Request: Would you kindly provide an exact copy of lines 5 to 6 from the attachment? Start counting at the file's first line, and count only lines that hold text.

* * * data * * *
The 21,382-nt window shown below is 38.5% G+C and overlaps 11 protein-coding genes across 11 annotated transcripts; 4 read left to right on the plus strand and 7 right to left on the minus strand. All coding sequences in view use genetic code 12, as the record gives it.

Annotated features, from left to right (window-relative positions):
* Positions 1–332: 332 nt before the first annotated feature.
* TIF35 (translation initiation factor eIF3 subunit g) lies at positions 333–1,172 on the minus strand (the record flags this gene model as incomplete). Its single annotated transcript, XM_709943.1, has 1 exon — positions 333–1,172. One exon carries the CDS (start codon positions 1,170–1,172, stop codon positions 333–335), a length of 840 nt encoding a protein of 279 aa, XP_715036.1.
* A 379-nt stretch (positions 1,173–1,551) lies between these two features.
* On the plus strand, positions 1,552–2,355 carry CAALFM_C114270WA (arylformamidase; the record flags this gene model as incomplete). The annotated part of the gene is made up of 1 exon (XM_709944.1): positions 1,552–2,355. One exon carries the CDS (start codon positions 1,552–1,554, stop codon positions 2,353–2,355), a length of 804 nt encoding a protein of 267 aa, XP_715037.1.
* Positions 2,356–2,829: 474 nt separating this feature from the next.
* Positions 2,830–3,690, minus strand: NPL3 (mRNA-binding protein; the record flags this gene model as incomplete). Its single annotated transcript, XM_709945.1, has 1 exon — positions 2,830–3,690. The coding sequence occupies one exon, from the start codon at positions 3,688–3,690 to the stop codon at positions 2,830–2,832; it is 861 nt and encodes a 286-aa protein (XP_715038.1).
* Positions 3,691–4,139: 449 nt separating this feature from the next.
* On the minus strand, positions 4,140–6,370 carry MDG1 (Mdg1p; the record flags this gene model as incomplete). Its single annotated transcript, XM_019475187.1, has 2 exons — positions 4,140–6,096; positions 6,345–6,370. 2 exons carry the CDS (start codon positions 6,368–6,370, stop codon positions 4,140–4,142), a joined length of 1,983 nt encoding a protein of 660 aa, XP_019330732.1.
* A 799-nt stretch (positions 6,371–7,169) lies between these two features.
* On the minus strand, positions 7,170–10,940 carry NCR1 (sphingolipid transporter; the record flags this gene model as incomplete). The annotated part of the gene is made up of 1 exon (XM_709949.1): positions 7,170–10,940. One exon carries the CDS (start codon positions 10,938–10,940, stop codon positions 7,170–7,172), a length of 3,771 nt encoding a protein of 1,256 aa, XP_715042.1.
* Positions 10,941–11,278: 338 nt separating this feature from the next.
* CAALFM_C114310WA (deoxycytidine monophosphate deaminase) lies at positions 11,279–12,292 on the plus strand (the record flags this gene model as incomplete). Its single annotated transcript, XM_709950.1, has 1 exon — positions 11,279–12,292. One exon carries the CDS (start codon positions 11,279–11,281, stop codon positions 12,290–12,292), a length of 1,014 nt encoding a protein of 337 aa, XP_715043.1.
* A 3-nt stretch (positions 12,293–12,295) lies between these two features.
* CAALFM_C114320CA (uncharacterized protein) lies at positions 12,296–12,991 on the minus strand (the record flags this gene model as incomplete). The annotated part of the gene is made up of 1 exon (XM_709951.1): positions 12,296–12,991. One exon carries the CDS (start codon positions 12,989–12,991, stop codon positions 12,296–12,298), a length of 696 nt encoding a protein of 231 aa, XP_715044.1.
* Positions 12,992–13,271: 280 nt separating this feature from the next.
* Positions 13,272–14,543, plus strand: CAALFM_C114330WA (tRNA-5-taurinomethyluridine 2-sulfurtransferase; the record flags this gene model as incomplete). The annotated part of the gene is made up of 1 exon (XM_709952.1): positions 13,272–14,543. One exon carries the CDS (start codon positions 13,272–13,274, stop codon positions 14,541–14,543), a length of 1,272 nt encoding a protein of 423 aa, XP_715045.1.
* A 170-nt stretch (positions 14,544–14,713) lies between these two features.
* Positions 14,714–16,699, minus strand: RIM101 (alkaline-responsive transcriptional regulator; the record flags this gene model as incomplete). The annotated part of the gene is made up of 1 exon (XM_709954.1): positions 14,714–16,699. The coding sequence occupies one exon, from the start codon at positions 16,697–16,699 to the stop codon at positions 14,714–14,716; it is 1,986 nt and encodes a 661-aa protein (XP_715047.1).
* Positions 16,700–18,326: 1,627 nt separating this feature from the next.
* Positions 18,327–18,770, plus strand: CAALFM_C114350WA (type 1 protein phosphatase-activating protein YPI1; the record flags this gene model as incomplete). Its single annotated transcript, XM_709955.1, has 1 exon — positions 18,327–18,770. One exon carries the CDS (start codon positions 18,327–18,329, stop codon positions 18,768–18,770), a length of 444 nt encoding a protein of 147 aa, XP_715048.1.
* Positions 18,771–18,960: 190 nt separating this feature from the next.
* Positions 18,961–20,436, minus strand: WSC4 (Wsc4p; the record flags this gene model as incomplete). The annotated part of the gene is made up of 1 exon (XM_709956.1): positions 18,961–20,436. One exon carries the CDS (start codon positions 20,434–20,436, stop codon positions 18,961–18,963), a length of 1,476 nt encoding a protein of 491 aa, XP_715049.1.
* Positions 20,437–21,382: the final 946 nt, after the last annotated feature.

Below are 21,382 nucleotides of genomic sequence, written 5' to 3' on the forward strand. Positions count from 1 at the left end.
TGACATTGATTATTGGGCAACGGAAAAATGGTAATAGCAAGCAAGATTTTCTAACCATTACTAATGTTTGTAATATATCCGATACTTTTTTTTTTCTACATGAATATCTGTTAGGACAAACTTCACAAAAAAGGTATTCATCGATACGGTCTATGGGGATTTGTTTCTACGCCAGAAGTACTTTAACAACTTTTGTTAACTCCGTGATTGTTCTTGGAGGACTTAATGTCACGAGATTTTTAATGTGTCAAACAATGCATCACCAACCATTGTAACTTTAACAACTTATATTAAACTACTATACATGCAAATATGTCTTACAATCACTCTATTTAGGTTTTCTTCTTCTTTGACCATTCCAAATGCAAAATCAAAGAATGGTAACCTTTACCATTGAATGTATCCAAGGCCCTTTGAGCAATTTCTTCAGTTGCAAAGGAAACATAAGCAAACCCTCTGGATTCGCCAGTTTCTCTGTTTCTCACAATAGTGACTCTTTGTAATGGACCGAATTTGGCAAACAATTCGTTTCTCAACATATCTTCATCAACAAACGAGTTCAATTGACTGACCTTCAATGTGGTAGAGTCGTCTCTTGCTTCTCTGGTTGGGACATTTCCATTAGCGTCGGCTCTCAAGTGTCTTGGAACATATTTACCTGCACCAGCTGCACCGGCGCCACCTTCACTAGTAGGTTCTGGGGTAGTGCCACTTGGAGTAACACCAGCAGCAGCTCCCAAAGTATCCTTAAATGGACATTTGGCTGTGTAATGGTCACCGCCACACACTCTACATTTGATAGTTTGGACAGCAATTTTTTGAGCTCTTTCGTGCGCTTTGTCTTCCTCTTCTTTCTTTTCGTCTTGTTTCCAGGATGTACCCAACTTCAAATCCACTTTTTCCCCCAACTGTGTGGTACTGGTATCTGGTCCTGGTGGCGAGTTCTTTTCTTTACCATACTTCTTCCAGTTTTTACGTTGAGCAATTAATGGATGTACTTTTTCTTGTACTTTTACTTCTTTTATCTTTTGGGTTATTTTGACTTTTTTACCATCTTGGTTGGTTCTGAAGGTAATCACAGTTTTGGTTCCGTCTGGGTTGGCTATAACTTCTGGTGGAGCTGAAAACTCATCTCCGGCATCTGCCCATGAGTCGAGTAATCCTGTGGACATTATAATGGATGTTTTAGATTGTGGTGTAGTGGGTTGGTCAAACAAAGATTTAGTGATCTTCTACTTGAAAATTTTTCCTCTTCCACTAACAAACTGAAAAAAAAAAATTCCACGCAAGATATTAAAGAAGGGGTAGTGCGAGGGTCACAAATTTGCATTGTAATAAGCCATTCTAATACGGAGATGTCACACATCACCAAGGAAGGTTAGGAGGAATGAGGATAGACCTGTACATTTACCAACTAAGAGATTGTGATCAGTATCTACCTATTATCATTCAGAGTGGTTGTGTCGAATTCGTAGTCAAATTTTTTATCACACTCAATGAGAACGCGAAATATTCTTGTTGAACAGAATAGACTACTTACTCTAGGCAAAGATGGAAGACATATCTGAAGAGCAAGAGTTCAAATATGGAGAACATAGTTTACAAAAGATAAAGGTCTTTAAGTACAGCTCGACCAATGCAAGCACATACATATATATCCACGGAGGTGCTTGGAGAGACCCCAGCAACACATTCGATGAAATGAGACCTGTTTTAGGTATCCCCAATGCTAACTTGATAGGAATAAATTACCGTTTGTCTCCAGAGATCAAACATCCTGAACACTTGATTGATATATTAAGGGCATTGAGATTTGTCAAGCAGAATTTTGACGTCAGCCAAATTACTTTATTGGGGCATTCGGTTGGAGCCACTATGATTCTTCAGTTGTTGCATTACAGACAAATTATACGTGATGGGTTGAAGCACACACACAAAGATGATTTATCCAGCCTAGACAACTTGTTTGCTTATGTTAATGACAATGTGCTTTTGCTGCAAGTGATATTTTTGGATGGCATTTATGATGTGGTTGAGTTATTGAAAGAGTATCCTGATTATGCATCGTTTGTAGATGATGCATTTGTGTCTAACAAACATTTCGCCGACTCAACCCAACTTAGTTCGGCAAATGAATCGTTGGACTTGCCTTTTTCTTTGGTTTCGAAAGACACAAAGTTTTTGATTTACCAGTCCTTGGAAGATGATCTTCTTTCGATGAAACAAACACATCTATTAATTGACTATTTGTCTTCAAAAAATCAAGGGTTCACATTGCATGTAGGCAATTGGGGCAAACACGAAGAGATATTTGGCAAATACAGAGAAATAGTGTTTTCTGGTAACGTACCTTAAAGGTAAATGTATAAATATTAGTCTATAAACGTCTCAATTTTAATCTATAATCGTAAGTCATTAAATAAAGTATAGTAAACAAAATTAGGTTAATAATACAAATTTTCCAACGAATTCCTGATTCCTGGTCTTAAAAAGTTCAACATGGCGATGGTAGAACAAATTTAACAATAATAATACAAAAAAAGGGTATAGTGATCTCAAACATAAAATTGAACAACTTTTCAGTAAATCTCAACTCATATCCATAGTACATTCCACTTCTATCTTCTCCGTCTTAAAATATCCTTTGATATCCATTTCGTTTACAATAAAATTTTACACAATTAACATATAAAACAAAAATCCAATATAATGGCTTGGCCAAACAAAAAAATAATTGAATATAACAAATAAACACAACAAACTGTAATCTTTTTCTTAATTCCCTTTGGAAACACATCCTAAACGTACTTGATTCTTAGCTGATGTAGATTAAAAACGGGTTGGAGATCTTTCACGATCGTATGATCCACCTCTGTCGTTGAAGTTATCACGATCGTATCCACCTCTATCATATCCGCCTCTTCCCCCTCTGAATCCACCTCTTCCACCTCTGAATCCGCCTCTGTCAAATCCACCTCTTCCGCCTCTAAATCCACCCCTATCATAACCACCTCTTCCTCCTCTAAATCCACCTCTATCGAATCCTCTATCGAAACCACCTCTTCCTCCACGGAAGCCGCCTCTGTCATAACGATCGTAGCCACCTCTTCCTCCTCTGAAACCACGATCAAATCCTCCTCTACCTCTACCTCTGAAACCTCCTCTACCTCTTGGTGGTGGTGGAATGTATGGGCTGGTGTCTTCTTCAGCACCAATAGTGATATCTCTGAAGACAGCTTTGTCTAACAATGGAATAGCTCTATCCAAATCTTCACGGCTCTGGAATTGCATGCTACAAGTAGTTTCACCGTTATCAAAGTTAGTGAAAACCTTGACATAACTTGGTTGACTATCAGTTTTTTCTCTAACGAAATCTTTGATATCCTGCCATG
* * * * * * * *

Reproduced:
* A 379-nt stretch (positions 1,173–1,551) lies between these two features.
* On the plus strand, positions 1,552–2,355 carry CAALFM_C114270WA (arylformamidase; the record flags this gene model as incomplete). The annotated part of the gene is made up of 1 exon (XM_709944.1): positions 1,552–2,355. One exon carries the CDS (start codon positions 1,552–1,554, stop codon positions 2,353–2,355), a length of 804 nt encoding a protein of 267 aa, XP_715037.1.